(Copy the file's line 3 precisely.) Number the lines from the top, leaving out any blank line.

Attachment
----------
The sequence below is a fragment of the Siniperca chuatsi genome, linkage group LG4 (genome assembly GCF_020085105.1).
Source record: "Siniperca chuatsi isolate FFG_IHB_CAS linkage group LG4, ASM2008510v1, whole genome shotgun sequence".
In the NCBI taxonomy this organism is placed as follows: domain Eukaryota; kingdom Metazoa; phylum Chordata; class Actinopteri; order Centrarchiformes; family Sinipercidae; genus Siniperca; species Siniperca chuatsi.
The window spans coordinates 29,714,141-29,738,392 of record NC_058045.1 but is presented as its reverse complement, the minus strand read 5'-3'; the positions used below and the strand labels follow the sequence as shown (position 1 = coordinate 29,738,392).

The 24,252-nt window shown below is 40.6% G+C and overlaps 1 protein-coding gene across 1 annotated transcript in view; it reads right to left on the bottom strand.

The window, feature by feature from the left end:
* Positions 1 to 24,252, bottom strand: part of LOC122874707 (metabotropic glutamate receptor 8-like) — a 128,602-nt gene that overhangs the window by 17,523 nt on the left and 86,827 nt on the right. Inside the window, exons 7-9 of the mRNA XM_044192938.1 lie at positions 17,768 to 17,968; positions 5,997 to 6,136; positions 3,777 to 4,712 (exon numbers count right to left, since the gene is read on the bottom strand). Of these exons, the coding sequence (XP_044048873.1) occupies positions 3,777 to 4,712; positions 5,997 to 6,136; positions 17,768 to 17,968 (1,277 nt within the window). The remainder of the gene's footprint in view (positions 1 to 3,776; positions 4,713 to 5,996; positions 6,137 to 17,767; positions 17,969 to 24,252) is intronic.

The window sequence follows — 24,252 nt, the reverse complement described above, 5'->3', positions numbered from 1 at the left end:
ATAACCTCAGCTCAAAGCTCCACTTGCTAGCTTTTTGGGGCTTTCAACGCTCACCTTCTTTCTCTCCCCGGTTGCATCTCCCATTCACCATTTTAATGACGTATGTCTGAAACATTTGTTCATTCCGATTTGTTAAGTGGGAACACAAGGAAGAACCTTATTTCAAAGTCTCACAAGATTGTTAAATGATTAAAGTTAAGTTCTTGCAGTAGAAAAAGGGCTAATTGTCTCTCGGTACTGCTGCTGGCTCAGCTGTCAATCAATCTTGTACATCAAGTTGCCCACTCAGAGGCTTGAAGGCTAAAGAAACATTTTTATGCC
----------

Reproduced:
In the NCBI taxonomy this organism is placed as follows: domain Eukaryota; kingdom Metazoa; phylum Chordata; class Actinopteri; order Centrarchiformes; family Sinipercidae; genus Siniperca; species Siniperca chuatsi.